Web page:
July 31, 2015


In NYC today I had the good fortune to meet Luke Rockhold the #1 ranked UFC fighter in the middleweight (185 lbs) division who is a contender for the title against the world champion Chris Weidman.

My 13 year old son is a Brazilian Jiu Jitsu fighter champion and boxer. I spoke with Luke about my son's aspirations to eventually compete in MMA, and my concerns about head trauma. He said something quite profound "there are two types of fighters - the Warrior or the Strategist".

The Warrior goes out there and although he/she fight with their heart, they are not concerned with applying strategy.

The Strategist on the other hand, fights using their head. He said to me, "I don't go into a fight to get hit; as you see in my fights, I hardly ever get hit".  Consequently, a strategist will more likely win against the warrior.

This made me think about the people I train in sales. Some people really think about what they are learning and the deep strategy behind it; they apply the knowledge and techniques whereas some others, although well meaning, are still selling like 'warriors'; they are still not evolving and unable to get to the next level. In life, whether it's fighting in the UFC for a world title or meeting your sales targets, it requires a continual focus on knowledge acquisition and application of it.

I was pleasantly surprised by how nice Luke was and forthcoming with his knowledge, his willingness to engage with my son and in fact spar with him. This has changed my mind about how fighters at the top think and behave. It's not just brute force, they are constantly thinking, changing, evolving.

Good luck to you in your future endeavours and we hope you win the title!
July 27, 2015


I just had a meeting with the manager and some of the sales people of a Lexus dealership in Manhattan. The one consistent theme is the issues they have are the same as in Australia and New Zealand. Their competition is just around the corner in New Jersey about 3 miles away. The sales people told me they get customers who play them - get prices from the competition and use it against them.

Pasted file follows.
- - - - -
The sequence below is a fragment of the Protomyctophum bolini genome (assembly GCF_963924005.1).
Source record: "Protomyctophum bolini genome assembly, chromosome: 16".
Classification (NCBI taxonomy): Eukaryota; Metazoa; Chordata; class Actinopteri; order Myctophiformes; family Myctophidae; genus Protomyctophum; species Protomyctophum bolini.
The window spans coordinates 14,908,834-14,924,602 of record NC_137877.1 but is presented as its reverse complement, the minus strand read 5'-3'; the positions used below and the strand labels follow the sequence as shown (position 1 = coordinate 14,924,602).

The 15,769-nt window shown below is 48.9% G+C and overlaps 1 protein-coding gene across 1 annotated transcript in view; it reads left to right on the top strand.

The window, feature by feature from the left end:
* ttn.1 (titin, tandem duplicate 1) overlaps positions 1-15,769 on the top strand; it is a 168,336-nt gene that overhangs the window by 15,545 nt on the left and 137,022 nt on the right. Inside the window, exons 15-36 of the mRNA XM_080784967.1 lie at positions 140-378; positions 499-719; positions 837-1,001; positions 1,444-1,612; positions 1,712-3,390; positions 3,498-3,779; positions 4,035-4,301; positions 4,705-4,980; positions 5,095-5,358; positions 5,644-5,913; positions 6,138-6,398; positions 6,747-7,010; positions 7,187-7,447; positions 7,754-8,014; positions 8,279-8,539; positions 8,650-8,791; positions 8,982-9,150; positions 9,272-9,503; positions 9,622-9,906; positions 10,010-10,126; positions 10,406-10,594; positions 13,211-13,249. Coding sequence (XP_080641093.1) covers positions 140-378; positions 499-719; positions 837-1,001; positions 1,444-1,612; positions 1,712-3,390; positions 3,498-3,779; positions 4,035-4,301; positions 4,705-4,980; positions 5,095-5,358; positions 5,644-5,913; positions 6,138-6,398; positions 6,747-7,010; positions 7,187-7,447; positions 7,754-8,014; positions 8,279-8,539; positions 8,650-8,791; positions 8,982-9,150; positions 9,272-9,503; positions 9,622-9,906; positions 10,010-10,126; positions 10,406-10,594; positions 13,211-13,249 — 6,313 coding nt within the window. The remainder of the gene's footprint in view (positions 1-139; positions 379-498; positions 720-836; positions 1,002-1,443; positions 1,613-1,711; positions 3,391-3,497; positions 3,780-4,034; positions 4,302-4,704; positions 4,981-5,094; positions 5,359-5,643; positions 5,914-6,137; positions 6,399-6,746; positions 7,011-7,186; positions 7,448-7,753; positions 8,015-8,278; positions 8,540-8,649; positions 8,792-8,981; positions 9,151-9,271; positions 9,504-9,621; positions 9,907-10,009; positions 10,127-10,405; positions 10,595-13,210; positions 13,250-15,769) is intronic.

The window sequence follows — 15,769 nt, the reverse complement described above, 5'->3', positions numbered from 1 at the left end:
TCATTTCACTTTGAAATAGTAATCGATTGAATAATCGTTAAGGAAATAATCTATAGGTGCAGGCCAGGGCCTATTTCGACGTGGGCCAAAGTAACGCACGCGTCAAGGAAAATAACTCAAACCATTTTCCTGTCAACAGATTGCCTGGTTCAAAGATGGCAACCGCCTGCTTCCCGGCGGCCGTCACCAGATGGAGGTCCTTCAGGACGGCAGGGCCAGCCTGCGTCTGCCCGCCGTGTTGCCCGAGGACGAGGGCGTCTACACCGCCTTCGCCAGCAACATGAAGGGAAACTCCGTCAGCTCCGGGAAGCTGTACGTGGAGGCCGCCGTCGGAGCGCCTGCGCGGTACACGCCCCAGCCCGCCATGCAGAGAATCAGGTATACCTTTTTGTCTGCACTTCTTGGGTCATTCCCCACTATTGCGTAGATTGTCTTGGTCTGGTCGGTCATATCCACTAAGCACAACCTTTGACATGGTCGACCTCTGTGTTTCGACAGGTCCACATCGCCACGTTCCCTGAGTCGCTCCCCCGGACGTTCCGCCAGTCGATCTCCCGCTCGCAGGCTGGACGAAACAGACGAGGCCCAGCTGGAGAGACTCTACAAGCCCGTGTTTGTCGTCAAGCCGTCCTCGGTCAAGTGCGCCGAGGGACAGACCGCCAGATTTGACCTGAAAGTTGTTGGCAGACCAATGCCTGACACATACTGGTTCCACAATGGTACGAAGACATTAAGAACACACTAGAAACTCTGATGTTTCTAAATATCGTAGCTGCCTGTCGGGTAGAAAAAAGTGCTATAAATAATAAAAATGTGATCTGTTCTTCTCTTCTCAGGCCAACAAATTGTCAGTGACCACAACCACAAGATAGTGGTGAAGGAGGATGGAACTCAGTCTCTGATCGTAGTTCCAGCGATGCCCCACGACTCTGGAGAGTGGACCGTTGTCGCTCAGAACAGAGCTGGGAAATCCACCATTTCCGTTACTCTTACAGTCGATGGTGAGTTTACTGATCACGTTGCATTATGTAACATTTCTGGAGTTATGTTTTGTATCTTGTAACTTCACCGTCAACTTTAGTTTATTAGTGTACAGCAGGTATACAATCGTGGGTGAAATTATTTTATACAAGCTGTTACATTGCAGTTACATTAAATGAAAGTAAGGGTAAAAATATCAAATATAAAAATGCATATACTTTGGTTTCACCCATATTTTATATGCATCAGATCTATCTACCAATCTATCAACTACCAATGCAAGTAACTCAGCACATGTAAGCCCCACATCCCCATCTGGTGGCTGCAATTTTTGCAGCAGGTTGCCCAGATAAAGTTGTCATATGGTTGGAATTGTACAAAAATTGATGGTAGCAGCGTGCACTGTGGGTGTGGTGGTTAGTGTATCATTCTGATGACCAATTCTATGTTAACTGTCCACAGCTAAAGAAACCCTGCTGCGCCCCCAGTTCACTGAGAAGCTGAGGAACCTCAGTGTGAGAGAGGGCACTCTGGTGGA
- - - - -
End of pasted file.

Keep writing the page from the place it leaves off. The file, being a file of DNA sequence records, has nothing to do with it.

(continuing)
So one of the essential things is understanding the importance of the first impression and creating a relationship moving away from the fixation on price.

Remember, people, including salespeople, will focus on the easiest variable i.e. the price but will often be sold on the value of the relationship.
July 15, 2015


Today I ran a session on how to overcome resistant clients who won’t meet you or consider your product or service and how we need to understand that most objections are smoke screens. The session was important for a number of reasons as to why sales people often give up at the first objection.

  • What are the realistic expectations of a cold call?

  • What do you expect clients to say if they don’t even know who you are?

  • Many of the clients who you have sold to probably had the same objection but you sold to them, so what did you do that was different?

  • Is it my fear of not saying what is actually on my mind and not communicating that with precision and certainty that is stopping me?

From my point of view the ability to handle and overcome objections is usually based upon our skill level. Do you have the training that teaches you to overcome objections and how much practice do you put into that?

Practice does make you better, professional sports people do it so why don’t you?
July 13, 2015


Earlier this week I met up with Dr Tom Johnson, author of Legends in Black, talking about what has made the All Blacks different to any other rugby team or in fact any team in the world and why they keep evolving and keep ahead of the competition. The impact of collective leadership on the culture along with a willingness to take risks, plays a key role in the All Blacks’ success.

Change, in the real world, equates to risk taking. It does not come naturally to a lot of people. It is the fear of the unknown that stops us from making a change or what we construe as taking a risk. Apply this to the corporate world and to individuals. How many organisations are hamstrung by their leaders who won't try new things? How often would you resist a new idea and not implement it?

Virginia Satir, often referred to as the ‘Mother of Family Therapy’, said the need for familiarity is stronger in people than they realise. An everyday example is people’s choice of music. It is a fact that songs that sound similar to other popular songs will sell more.  Although many people will claim they want to hear something new, but when given a choice, they will often prefer music similar to what they are familiar with.

Back to the All Blacks, their leadership embraces new ideas/change, this is one of the key reasons for their success as a sporting team, time and time again. There is a reason so many teams try to copy them. In fact, several rugby playing nations have a Kiwi as their coach!

Apply this aspect to your everyday life – embrace change, embrace new learnings, be open to new ideas and ways of doing things. Embrace success, the All Blacks’ way!